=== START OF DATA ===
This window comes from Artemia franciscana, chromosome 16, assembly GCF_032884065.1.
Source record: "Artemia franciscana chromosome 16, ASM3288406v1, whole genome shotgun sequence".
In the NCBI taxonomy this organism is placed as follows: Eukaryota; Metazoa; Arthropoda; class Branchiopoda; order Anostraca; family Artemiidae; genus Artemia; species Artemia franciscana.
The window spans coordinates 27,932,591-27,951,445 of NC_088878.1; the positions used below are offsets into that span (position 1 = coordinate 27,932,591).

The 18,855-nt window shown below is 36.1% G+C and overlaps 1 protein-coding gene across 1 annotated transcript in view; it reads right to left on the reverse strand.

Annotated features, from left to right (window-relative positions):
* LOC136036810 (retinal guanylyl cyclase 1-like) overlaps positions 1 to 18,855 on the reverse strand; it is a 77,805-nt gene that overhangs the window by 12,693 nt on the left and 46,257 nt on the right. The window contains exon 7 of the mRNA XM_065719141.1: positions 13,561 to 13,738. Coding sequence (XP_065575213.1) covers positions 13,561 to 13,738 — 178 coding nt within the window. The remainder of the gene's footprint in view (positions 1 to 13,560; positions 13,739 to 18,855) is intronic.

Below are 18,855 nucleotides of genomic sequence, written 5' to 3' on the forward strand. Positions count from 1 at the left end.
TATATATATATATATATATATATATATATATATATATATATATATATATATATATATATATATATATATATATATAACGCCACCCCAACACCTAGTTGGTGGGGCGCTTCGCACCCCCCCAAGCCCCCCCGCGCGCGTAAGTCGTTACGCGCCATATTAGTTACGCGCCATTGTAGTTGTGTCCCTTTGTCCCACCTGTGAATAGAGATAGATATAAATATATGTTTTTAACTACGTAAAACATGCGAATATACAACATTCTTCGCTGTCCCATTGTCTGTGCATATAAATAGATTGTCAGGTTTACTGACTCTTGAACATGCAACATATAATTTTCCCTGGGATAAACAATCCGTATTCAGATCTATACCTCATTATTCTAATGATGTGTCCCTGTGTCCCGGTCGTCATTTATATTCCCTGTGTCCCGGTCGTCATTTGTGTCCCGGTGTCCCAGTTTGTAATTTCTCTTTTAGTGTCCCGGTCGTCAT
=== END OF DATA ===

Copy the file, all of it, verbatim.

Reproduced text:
This window comes from Artemia franciscana, chromosome 16, assembly GCF_032884065.1.
Source record: "Artemia franciscana chromosome 16, ASM3288406v1, whole genome shotgun sequence".
In the NCBI taxonomy this organism is placed as follows: Eukaryota; Metazoa; Arthropoda; class Branchiopoda; order Anostraca; family Artemiidae; genus Artemia; species Artemia franciscana.
The window spans coordinates 27,932,591-27,951,445 of NC_088878.1; the positions used below are offsets into that span (position 1 = coordinate 27,932,591).

The 18,855-nt window shown below is 36.1% G+C and overlaps 1 protein-coding gene across 1 annotated transcript in view; it reads right to left on the reverse strand.

Annotated features, from left to right (window-relative positions):
* LOC136036810 (retinal guanylyl cyclase 1-like) overlaps positions 1 to 18,855 on the reverse strand; it is a 77,805-nt gene that overhangs the window by 12,693 nt on the left and 46,257 nt on the right. The window contains exon 7 of the mRNA XM_065719141.1: positions 13,561 to 13,738. Coding sequence (XP_065575213.1) covers positions 13,561 to 13,738 — 178 coding nt within the window. The remainder of the gene's footprint in view (positions 1 to 13,560; positions 13,739 to 18,855) is intronic.

Below are 18,855 nucleotides of genomic sequence, written 5' to 3' on the forward strand. Positions count from 1 at the left end.
TATATATATATATATATATATATATATATATATATATATATATATATATATATATATATATATATATATATATATAACGCCACCCCAACACCTAGTTGGTGGGGCGCTTCGCACCCCCCCAAGCCCCCCCGCGCGCGTAAGTCGTTACGCGCCATATTAGTTACGCGCCATTGTAGTTGTGTCCCTTTGTCCCACCTGTGAATAGAGATAGATATAAATATATGTTTTTAACTACGTAAAACATGCGAATATACAACATTCTTCGCTGTCCCATTGTCTGTGCATATAAATAGATTGTCAGGTTTACTGACTCTTGAACATGCAACATATAATTTTCCCTGGGATAAACAATCCGTATTCAGATCTATACCTCATTATTCTAATGATGTGTCCCTGTGTCCCGGTCGTCATTTATATTCCCTGTGTCCCGGTCGTCATTTGTGTCCCGGTGTCCCAGTTTGTAATTTCTCTTTTAGTGTCCCGGTCGTCAT